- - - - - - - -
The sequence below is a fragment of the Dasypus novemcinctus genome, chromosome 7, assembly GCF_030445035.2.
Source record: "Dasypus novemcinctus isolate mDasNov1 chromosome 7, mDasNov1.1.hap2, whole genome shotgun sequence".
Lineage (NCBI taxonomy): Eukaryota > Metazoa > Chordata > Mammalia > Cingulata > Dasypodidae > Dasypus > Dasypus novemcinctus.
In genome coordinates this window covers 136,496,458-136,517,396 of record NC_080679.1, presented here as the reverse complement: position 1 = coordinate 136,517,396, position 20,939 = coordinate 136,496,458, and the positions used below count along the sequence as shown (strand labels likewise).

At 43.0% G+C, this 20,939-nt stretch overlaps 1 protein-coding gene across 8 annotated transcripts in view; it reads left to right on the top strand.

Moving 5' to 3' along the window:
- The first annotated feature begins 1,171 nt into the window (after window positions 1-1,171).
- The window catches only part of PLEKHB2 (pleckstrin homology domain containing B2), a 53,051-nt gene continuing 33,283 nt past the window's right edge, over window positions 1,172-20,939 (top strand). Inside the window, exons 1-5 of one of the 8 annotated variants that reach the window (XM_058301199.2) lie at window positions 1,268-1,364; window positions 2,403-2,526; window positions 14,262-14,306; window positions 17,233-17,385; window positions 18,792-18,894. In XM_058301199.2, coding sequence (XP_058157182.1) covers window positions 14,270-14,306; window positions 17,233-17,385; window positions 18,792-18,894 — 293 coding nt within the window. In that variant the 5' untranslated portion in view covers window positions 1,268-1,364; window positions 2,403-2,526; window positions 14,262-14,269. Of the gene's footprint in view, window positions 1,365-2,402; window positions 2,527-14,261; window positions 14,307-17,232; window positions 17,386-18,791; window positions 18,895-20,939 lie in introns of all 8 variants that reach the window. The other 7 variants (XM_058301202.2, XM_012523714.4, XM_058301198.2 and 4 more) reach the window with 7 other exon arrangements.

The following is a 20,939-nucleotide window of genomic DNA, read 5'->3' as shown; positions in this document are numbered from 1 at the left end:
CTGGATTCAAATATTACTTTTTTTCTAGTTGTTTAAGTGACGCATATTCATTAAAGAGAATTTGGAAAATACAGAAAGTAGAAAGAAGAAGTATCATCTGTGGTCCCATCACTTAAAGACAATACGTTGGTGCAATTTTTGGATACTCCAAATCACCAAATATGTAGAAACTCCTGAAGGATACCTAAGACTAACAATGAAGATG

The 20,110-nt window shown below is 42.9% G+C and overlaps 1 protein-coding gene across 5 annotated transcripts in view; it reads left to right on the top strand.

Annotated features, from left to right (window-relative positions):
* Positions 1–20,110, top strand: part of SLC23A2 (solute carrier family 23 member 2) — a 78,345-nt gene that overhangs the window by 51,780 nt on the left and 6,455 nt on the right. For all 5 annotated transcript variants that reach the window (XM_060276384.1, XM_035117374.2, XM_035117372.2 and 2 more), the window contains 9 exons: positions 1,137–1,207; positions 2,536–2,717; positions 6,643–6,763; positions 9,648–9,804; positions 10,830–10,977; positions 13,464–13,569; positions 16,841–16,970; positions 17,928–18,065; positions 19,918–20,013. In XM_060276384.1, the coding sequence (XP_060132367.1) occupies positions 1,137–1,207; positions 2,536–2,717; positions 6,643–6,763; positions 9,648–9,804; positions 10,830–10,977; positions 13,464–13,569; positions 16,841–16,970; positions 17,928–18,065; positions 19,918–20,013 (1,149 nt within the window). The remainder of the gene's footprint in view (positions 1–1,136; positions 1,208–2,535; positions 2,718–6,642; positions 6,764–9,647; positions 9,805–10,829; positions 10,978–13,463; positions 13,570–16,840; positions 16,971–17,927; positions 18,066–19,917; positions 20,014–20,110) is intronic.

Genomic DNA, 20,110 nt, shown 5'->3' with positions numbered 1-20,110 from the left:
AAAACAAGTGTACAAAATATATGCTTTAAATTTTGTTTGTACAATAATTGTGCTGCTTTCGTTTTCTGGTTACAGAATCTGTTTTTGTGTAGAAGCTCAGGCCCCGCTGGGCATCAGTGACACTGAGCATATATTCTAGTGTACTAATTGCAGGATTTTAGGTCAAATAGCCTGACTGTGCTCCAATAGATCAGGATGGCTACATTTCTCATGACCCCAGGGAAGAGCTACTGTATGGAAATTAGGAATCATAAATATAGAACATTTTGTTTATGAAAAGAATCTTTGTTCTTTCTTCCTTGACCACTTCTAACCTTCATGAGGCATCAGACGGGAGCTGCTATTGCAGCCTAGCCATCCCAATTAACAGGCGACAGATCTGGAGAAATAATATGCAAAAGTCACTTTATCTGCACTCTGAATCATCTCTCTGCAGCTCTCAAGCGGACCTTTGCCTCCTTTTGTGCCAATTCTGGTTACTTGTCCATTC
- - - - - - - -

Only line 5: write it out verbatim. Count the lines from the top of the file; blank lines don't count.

At 43.0% G+C, this 20,939-nt stretch overlaps 1 protein-coding gene across 8 annotated transcripts in view; it reads left to right on the top strand.